This volume, significant of the growing importance of polar studies in many European countries, considers the implications of climate change in the Arctic region and its security, adopting an interdisciplinary perspective. It combines the latest scientific and social evidence on the deep transformations ongoing in the North Pole, with an analysis of the policies of the eight Arctic States, the North Atlantic Treaty Organization, and the European Union in the region.
Byers, Michael. International Law and the Arctic. Cambridge Studies in International and Comparative Law 103. Cambridge, UK: Cambridge University Press, 2013.
Byers is a known expert on the Arctic region. His study explains in a straightforward language the rules governing the division and protection of the Arctic and the disputes that remain unsolved. Giving a comprehensive overview of all international legal issues of relevance in the Arctic, he explains which is the prevailing governance regional approach, one that is based on international cooperation and law making.
Cinelli, Claudia. El Ártico ante el derecho del mar contemporáneo. Tirant Monografías 790. Valencia, Spain: Tirant lo Blanch, 2012.
A comprehensive and updated study of the current legal problems facing the Arctic region. The author deals with the complex issue from two perspectives: from the confrontation of sovereign interests and from the perspective of international cooperation.
Conde, Elena, and Sara Iglesias Sánchez, eds. Global Challenges in the Arctic Region: Sovereignty, Environment and Geopolitical Balance. London: Routledge, 2017.
This collection of essays analyzes Arctic complexity, revolving around pressing interconnected issues: sovereignty, governance, environment, security, and regional and international stakeholders.
Jensen, Leif Christian, and Geir Hønneland, eds. Handbook of the Politics of the Arctic. Cheltenham, UK: Edward Elgar, 2015.
This collection, which combines the perspectives of leading experts of international relations and international law, gives an overview of pressing Arctic issues regarding geopolitics and resources, climate, and environment. It also addresses Arctic regional cooperation and the policy responses developed at the national and international levels to face these challenges.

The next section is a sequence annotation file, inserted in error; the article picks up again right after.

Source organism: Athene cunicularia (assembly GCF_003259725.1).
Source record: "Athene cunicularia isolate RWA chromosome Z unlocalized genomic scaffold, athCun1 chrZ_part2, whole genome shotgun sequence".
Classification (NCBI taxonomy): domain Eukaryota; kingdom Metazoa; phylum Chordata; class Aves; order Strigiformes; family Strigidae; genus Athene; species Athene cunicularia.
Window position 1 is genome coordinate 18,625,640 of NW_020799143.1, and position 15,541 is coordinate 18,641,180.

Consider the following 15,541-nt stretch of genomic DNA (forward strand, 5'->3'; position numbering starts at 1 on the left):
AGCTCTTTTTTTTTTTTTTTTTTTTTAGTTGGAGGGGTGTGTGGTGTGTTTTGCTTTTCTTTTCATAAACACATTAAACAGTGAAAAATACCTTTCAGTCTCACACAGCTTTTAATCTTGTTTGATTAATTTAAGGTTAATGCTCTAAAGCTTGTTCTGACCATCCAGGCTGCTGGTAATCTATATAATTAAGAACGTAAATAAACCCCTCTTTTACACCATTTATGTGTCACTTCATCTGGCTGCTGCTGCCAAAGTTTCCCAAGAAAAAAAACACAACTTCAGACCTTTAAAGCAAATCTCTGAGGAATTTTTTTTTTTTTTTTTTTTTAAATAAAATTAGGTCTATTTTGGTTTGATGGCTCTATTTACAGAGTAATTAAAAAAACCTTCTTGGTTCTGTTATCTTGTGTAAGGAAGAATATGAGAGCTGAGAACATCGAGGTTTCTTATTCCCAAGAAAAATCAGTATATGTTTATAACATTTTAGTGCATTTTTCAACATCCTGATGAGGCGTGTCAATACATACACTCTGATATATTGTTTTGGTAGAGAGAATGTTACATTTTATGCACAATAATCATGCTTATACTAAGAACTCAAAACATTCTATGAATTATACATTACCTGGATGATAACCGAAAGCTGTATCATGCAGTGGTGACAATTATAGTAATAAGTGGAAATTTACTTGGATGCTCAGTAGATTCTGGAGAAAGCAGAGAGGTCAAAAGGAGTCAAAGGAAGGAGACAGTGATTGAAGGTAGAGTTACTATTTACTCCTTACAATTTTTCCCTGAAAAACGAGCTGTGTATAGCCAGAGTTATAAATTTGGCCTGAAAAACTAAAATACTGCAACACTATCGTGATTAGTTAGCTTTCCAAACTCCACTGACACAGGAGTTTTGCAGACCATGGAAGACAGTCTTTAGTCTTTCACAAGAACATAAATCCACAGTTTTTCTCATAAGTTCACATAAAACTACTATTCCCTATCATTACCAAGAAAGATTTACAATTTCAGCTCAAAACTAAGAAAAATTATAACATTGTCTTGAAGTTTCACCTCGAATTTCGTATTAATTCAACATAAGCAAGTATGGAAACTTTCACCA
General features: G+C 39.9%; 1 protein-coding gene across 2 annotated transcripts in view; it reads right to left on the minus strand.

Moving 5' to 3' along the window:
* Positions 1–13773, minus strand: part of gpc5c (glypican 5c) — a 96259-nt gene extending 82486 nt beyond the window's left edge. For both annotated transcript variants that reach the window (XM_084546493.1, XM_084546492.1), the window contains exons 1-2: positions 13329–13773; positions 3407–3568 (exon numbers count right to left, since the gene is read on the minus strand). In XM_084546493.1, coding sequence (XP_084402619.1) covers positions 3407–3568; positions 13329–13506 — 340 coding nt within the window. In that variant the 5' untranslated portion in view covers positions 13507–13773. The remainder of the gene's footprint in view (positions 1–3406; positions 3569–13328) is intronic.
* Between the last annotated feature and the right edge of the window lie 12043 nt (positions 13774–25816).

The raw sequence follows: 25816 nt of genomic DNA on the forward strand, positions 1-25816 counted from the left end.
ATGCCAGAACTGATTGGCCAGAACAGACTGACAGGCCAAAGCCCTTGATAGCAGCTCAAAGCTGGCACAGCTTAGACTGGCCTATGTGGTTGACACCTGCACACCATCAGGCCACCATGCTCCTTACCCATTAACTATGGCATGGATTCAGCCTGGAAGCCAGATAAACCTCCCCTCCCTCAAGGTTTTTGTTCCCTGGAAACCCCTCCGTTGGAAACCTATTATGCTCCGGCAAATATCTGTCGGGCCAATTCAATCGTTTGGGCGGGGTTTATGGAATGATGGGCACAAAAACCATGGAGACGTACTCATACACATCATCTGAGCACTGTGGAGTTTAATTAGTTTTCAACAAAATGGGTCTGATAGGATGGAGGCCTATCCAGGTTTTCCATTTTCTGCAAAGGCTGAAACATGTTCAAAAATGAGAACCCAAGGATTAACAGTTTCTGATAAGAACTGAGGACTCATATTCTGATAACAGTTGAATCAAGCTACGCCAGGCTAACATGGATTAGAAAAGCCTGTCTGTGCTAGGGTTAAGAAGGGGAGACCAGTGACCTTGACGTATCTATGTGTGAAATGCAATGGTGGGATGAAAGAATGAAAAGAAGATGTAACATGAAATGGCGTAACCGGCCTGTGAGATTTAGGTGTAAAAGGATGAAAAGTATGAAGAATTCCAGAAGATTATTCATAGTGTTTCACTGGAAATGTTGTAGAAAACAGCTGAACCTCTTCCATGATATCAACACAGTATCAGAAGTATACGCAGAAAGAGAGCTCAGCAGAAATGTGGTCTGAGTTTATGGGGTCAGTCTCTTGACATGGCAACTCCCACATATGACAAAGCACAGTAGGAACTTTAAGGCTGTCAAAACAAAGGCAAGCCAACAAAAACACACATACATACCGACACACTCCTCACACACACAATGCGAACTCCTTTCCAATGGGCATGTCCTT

Labévière, Richard, and François Thual. La bataille du grand Nord a commencé. Paris: Perrin, 2008.
In their book, Labévière and Thual focus on problems making the Arctic a vital area, strategically and soon economically.
Larsen, Joan Nymand, and Gail Fondahl, eds. Arctic Human Development Report: Regional Processes and Global Linkages. Copenhagen: Nordic Council of Ministers, 2014.
Comprehensive report based on the fruitful collaboration of twenty-five lead authors and fifty-seven contributing experts. It addresses critical issues and emerging challenges in Arctic living conditions.
Manero Salvador, Ana. El deshielo del Ártico: Retos para el derecho internacional; La delimitación de los espacios marinos y la protección y preservación del medio ambiente. Cizur Menor, Spain: Aranzadi, 2011.
Deals with the Arctic meltdown and the challenges for international law. The delimitation of marine spaces and the protection and preservation of its environment are among the environmental problems affecting the early-21st-century world. The status of the Arctic Ocean is one of the most worrying since it reflects the impacts resulting from global warming. The importance of the subject fully justifies the attention that should be given it from the perspective of international law.
Osherenko, Gail, and Oran R. Young. The Age of the Arctic: Hot Conflicts and Cold Realities. Studies in Polar Research Collection. Cambridge, UK: Cambridge University Press, 1989.
This is a classical study of the issue—originally published in 1989 and digitally printed in 2005—that provides a review of the situation from a social, political, and human standpoint and offers an in-depth study of modern global controversies involving the Arctic.
Pooter, Hélène de. L’emprise des états côtiers sur l’Arctique. Paris: Pedone, Institut de Droit Économique de la Mer, 2009.
Pooter points out in her book that, due largely to global warming, the polar ice slot profoundly changed access to the Arctic region. The opening of new navigable seaways, providing access to significant reserves of oil, gold, gas, diamonds, and other minerals, encourages coastal states (Russia, the United States, Canada, Denmark, and Norway) to assert their sovereignty over the Arctic Ocean.